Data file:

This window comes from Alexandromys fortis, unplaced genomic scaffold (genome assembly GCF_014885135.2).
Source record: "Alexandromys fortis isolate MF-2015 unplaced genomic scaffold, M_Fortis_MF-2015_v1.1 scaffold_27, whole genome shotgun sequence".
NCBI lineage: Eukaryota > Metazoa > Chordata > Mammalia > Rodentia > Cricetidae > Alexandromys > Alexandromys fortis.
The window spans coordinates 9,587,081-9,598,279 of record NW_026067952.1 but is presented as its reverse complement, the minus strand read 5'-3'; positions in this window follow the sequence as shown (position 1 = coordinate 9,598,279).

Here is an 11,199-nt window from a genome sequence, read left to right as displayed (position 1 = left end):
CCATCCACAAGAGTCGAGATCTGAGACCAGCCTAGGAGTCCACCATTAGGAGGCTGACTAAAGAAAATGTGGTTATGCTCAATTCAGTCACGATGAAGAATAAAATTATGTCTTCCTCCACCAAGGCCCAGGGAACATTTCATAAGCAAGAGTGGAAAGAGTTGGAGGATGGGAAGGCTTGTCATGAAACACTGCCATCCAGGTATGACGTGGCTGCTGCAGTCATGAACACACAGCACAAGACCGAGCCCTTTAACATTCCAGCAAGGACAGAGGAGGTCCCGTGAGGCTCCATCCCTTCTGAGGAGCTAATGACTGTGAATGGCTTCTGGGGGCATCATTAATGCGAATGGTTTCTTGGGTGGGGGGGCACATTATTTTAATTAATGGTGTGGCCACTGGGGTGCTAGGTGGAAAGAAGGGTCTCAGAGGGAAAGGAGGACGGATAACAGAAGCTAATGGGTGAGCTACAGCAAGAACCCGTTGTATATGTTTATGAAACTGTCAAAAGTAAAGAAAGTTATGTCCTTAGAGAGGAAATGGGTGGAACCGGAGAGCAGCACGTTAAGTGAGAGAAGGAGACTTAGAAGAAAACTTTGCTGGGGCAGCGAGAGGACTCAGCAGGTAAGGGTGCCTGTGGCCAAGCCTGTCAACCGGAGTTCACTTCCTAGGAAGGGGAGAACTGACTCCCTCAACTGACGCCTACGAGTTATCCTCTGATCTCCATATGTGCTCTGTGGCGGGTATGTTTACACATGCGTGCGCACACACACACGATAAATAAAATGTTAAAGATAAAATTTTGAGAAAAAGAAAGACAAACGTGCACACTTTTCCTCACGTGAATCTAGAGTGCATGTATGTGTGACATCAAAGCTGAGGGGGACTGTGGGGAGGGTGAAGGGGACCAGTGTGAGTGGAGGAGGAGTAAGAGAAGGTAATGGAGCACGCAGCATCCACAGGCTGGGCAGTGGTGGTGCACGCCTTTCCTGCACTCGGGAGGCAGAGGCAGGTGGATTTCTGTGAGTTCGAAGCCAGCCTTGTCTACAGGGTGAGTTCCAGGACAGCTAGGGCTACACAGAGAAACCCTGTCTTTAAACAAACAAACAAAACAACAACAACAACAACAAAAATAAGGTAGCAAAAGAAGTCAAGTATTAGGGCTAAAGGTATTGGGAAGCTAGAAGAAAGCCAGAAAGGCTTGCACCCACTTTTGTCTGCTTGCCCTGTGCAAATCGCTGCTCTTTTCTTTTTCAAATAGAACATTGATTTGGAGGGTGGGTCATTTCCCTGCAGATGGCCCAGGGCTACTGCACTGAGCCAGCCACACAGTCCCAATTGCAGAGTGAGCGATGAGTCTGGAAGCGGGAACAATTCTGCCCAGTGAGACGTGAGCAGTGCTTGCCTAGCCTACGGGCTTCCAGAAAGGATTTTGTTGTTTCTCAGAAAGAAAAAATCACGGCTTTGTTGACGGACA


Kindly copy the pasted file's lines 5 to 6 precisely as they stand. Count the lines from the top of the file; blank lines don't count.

Here is an 11,199-nt window from a genome sequence, read left to right as displayed (position 1 = left end):
CCATCCACAAGAGTCGAGATCTGAGACCAGCCTAGGAGTCCACCATTAGGAGGCTGACTAAAGAAAATGTGGTTATGCTCAATTCAGTCACGATGAAGAATAAAATTATGTCTTCCTCCACCAAGGCCCAGGGAACATTTCATAAGCAAGAGTGGAAAGAGTTGGAGGATGGGAAGGCTTGTCATGAAACACTGCCATCCAGGTATGACGTGGCTGCTGCAGTCATGAACACACAGCACAAGACCGAGCCCTTTAACATTCCAGCAAGGACAGAGGAGGTCCCGTGAGGCTCCATCCCTTCTGAGGAGCTAATGACTGTGAATGGCTTCTGGGGGCATCATTAATGCGAATGGTTTCTTGGGTGGGGGGGCACATTATTTTAATTAATGGTGTGGCCACTGGGGTGCTAGGTGGAAAGAAGGGTCTCAGAGGGAAAGGAGGACGGATAACAGAAGCTAATGGGTGAGCTACAGCAAGAACCCGTTGTATATGTTTATGAAACTGTCAAAAGTAAAGAAAGTTATGTCCTTAGAGAGGAAATGGGTGGAACCGGAGAGCAGCACGTTAAGTGAGAGAAGGAGACTTAGAAGAAAACTTTGCTGGGGCAGCGAGAGGACTCAGCAGGTAAGGGTGCCTGTGGCCAAGCCTGTCAACCGGAGTTCACTTCCTAGGAAGGGGAGAACTGACTCCCTCAACTGACGCCTACGAGTTATCCTCTGATCTCCATATGTGCTCTGTGGCGGGTATGTTTACACATGCGTGCGCACACACACACGATAAATAAAATGTTAAAGATAAAATTTTGAGAAAAAGAAAGACAAACGTGCACACTTTTCCTCACGTGAATCTAGAGTGCATGTATGTGTGACATCAAAGCTGAGGGGGACTGTGGGGAGGGTGAAGGGGACCAGTGTGAGTGGAGGAGGAGTAAGAGAAGGTAATGGAGCACGCAGCATCCACAGGCTGGGCAGTGGTGGTGCACGCCTTTCCTGCACTCGGGAGGCAGAGGCAGGTGGATTTCTGTGAGTTCGAAGCCAGCCTTGTCTACAGGGTGAGTTCCAGGACAGCTAGGGCTACACAGAGAAACCCTGTCTTTAAACAAACAAACAAAACAACAACAACAACAACAAAAATAAGGTAGCAAAAGAAGTCAAGTATTAGGGCTAAAGGTATTGGGAAGCTAGAAGAAAGCCAGAAAGGCTTGCACCCACTTTTGTCTGCTTGCCCTGTGCAAATCGCTGCTCTTTTCTTTTTCAAATAGAACATTGATTTGGAGGGTGGGTCATTTCCCTGCAGATGGCCCAGGGCTACTGCACTGAGCCAGCCACACAGTCCCAATTGCAGAGTGAGCGATGAGTCTGGAAGCGGGAACAATTCTGCCCAGTGAGACGTGAGCAGTGCTTGCCTAGCCTACGGGCTTCCAGAAAGGATTTTGTTGTTTCTCAGAAAGAAAAAATCACGGCTTTGTTGACGGACA